2017 best encounters with blue and Bryde’s whales in the Azores

Futurismo’s biologists do more than just guiding whale watching and swimming with dolphins tours. When we are out on the ocean we also collect data for our scientific research program. Each year several interns and students join the team to take part in this research and contribute to our understanding of the whales and dolphins of the Azores.

Blue whale
Blue whale

We currently have three of our biologists working on their Masters and one
completing her PhD using the data we collect during Futurismo’s whale and
dolphin watching tours. One of the main species that we are studying is the
sperm whale that is resident in the Azores, but we are also learning a lot
about migratory whales (mostly blue whales, fin whales, sei whales and humpbackwhales) as well as some of our resident dolphins such as Risso’s dolphins and
bottlenose dolphins. By taking ID photographs and collecting sightings data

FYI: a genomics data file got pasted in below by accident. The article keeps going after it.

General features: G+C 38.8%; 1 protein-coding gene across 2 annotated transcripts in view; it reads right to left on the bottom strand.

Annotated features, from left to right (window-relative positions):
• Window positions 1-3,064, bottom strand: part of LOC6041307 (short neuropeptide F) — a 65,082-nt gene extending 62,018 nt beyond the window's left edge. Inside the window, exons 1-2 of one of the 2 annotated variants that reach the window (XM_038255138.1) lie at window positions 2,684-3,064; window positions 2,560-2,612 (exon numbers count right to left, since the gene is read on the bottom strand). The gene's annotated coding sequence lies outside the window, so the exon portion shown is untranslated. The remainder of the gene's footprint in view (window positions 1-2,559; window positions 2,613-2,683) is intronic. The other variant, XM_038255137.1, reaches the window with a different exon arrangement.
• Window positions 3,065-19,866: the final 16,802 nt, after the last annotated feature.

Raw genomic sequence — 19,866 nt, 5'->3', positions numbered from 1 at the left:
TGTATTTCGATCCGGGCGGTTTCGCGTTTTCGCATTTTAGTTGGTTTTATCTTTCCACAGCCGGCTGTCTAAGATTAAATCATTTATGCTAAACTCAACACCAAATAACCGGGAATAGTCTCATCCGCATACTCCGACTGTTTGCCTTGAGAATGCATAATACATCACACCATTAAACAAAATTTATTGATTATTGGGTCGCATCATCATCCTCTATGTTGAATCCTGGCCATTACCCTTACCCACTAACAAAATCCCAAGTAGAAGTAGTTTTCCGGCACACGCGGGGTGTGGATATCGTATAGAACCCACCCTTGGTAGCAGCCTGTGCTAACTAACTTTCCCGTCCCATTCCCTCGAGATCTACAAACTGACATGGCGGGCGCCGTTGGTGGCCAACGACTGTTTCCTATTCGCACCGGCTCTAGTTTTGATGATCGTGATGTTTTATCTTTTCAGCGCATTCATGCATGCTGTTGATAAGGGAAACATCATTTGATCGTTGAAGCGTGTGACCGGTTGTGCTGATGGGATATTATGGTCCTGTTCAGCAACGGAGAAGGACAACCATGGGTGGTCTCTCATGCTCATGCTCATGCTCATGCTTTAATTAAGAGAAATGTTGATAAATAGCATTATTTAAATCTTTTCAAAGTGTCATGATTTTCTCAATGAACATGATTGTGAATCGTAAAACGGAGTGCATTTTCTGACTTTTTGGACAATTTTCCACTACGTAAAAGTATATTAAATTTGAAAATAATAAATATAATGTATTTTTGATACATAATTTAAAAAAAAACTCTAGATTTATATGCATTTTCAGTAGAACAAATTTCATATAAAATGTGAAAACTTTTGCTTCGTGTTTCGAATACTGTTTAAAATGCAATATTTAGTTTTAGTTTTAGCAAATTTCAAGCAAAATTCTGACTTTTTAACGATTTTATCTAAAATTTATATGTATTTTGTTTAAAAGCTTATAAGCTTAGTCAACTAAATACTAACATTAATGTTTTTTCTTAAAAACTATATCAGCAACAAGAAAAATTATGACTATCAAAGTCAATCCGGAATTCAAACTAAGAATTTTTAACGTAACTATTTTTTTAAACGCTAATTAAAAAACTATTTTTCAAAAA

such as GPS coordinates and behavioural data, we are trying to understand which
species are seen most often when and were, any changes in populations over the
years. Between 2008 and 2017 we have registered 11,333 encounters with 20
different whale and dolphin species! During the winter months we have more time
to analyse our data and interpet the results, so we are currently comparing our
data from 2017 to those from previous years. A quick glance at our results from
2017 already shows us that it was our best year on record for encountering blue
whales and Bryde’s whales, our second best year for encountering humpback
whales and our third best year on record for encountering sperm whales and fin
whales. Over the next months we will be showcasing some more detailed work done
by Futurismo’s biologists, so we welcome you to watch this space for some
interesting updates.

Cetaceans registered:

By: Miranda van der Linde

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